Growing up, I’d see my mum feed our cats a bowl of milk every now and then from our cows. They seemed to enjoy it and always looked forward to getting some, lurking around your feet whenever the prospect appeared. When I got my cats, I also got into the habit of feeding them store-bought milk, until I realized it could be bad for them. And so I wondered, why do cats like milk so much if it’s not good for them? Cats love the fatty taste of milk, but there are no actual health benefits to a cat. Most cats react adversely to the lactose content in dairy products, and this causes significant health issues such as vomiting, bloating, and an upset stomach. Keep reading for a detailed explanation of why cats love milk and what you should feed them instead.
Why Do Cats Like Milk So Much?
Cats, especially kittens, like milk because it reminds them of their mother’s milk, which they long for. Also, cats have a palate which is very drawn to proteins and fats. Since cows’ milk is rich in protein and fat, many cats simply like the taste. Cats may also get into a habit of drinking milk if they are offered a lot of it, and not enough fresh drinking water. Once the habit is established, it might feel ‘wrong’ to drink much of anything else for their regular hydration needs.
However, while your cat may like milk a great deal, it is best to avoid giving it to them. There are no nutritional benefits of giving cows’ milk to your cat. But the composition of it is likely to cause them digestive discomfort, and even sickness. Instead, ensure you give your feline friend a balanced, species- and age- appropriate diet.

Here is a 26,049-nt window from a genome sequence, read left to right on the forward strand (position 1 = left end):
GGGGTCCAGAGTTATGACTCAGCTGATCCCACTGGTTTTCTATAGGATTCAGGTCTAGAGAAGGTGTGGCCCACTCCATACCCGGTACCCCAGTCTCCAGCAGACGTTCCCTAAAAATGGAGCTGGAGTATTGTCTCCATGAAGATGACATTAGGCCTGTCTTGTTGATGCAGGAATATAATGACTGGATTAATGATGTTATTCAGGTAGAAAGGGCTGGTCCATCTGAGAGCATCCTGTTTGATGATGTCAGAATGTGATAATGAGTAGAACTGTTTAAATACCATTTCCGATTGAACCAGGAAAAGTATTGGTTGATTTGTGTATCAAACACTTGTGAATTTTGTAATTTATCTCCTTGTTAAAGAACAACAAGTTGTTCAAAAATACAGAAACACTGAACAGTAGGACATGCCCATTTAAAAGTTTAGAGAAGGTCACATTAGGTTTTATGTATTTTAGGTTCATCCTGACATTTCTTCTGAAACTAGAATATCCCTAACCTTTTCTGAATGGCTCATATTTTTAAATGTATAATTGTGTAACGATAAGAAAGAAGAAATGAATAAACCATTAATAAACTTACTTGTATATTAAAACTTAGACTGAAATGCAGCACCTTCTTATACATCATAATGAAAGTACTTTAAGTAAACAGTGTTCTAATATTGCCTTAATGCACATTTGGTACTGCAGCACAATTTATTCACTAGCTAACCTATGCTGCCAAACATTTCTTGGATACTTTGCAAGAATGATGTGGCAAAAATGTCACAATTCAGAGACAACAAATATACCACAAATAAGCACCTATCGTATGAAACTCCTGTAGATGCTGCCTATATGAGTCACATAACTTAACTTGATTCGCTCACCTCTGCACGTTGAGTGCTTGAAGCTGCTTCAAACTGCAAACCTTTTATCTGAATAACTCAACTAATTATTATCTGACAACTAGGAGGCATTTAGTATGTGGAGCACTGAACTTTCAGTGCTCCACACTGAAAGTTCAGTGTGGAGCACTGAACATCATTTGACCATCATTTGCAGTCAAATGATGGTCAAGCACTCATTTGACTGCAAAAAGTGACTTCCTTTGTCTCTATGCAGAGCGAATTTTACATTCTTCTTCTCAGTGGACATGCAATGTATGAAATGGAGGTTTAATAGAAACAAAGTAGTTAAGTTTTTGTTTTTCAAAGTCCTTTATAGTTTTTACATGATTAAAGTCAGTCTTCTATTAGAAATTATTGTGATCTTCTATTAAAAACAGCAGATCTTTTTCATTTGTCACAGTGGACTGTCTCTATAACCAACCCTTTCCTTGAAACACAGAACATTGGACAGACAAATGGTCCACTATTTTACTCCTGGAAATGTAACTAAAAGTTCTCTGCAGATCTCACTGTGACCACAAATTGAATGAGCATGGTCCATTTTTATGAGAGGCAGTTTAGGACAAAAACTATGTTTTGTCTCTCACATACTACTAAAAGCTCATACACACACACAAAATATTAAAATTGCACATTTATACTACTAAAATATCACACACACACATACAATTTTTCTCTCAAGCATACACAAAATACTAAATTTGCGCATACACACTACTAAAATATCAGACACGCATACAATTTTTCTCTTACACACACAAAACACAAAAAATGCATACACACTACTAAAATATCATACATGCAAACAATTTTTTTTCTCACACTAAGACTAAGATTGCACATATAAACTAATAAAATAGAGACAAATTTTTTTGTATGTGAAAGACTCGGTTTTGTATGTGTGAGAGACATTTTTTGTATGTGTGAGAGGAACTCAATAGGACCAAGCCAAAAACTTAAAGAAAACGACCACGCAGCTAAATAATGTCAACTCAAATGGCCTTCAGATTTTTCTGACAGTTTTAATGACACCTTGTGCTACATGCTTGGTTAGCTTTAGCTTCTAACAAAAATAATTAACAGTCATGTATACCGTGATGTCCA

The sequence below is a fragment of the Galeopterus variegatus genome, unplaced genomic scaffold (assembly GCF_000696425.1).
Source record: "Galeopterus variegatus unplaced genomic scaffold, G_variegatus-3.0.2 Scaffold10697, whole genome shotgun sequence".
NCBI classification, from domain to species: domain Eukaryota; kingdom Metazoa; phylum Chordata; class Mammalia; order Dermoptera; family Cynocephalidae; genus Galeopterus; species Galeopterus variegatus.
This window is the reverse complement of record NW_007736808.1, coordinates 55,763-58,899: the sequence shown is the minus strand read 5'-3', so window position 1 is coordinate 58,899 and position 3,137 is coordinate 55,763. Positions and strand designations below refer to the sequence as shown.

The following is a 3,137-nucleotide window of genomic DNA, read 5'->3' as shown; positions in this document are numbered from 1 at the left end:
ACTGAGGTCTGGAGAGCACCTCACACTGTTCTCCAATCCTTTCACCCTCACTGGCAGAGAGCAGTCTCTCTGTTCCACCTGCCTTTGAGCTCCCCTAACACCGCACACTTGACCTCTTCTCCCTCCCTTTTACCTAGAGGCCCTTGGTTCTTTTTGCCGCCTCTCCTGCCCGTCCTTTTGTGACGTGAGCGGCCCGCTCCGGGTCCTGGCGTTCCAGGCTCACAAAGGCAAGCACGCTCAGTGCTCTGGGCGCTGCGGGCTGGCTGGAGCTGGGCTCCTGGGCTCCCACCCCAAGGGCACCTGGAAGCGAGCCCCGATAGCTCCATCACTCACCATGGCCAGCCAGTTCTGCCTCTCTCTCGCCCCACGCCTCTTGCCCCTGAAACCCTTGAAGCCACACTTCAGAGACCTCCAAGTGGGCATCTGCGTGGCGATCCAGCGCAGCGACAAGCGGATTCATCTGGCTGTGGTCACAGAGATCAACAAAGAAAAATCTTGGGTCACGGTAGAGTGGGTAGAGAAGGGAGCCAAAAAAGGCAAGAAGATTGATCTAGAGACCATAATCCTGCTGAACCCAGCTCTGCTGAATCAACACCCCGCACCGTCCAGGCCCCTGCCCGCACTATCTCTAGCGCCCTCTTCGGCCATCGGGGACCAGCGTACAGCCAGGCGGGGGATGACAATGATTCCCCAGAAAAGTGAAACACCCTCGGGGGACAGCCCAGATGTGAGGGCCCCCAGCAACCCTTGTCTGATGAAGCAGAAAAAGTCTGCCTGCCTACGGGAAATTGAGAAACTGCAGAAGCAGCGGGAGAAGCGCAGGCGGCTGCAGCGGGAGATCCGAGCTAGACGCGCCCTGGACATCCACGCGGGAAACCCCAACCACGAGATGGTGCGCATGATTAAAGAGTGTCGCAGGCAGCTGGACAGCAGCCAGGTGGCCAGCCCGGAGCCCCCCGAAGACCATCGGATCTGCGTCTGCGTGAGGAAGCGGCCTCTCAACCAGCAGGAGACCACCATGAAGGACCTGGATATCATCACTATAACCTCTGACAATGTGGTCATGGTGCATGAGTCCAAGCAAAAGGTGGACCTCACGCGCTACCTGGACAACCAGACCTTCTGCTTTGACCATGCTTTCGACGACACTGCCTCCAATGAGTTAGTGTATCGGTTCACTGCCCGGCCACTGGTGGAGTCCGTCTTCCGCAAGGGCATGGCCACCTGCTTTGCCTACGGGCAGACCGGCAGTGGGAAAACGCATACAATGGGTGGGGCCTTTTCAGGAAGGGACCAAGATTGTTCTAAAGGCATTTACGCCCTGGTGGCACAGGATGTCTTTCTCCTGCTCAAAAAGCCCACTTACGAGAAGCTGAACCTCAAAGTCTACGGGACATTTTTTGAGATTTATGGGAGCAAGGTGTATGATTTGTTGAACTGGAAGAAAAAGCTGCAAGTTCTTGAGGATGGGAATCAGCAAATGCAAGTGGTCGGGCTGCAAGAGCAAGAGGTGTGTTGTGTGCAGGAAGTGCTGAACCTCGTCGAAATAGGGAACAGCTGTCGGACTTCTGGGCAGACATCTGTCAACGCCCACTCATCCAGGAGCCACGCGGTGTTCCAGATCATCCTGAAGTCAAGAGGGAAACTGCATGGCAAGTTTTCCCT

Is Milk Safe For Cats To Drink?
Milk is not safe for cats to drink. This is because their digestive system is not adapted to break it down effectively. Cows’ milk, like all mammalian milk, contains lactose, a sugar which gives newborns energy to grow. Mom cats produce lactose in their milk too, and kittens produce lactase in their digestive system. Lactase is the enzyme which breaks down lactose, and turns it into a usable source of energy. But, lactase production in kittens declines rapidly between weaning and six months old. And by the time they are grown up, they are lactose intolerant. The lack of lactase in their digestive system means the lactose in milk remains unbroken, and the intestinal bacteria start to ferment it instead. This causes problems such as
- stomach upsets
- and vomiting.
Can Kittens Still Drink Milk?
If digesting milk is all down to the presence of the enzyme lactase, and kittens make lactase until they are weaned, does that mean kittens can safely drink and digest cows’ milk too? I’m afraid the answer here again is ‘no’. cows’ milks is not a substitute for cat’s milk in newborn kittens.
For a start, cows milk contains approximately 50% more lactose by volume than cat’s milk, which means it will still overwhelm the amount of lactase available to digest it, and cause the problems described above. Furthermore, cat’s milk is highly adapted to meet the specific growing needs of kittens. For example it contains amino acids and fatty acids which are entirely missing from cows milk, such as taurine (which kittens need to develop normal vision, digestion, heart function and immunity) and arachidonic acid (which kittens need for normal skeletal growth.
If you find yourself caring for a kitten which isn’t fully weaned yet, and their mother is not around to nurse them, then you must ask a vet to prescribe them an appropriate milk replacer, and use that.
Are Cats Allergic To Milk?